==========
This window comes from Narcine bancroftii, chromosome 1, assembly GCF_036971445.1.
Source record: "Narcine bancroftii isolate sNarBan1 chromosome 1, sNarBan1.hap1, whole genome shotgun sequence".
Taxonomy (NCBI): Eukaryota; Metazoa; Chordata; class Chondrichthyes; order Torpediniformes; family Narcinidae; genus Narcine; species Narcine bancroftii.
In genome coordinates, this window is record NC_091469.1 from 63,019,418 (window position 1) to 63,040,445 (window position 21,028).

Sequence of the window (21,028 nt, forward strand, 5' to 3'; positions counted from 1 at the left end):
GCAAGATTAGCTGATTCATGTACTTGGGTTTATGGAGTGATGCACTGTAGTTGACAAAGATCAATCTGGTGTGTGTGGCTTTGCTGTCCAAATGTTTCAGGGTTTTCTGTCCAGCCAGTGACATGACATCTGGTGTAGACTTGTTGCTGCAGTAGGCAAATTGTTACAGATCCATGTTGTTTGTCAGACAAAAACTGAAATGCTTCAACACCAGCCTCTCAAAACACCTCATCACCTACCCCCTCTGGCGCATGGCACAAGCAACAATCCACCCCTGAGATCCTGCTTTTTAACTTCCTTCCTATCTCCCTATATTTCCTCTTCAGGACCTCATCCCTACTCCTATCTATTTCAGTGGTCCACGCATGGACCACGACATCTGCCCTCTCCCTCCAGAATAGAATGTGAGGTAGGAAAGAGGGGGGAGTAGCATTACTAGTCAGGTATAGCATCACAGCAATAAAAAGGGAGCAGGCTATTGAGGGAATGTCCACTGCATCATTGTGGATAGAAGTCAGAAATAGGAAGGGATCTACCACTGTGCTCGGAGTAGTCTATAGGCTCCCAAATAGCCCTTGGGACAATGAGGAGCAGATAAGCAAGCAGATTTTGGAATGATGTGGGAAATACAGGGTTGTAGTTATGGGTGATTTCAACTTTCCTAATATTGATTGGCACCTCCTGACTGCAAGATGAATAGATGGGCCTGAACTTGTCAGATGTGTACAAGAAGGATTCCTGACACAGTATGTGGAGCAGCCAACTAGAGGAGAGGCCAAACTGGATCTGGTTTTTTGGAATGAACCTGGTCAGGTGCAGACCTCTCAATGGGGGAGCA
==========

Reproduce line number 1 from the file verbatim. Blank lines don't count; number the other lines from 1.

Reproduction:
This window comes from Narcine bancroftii, chromosome 1, assembly GCF_036971445.1.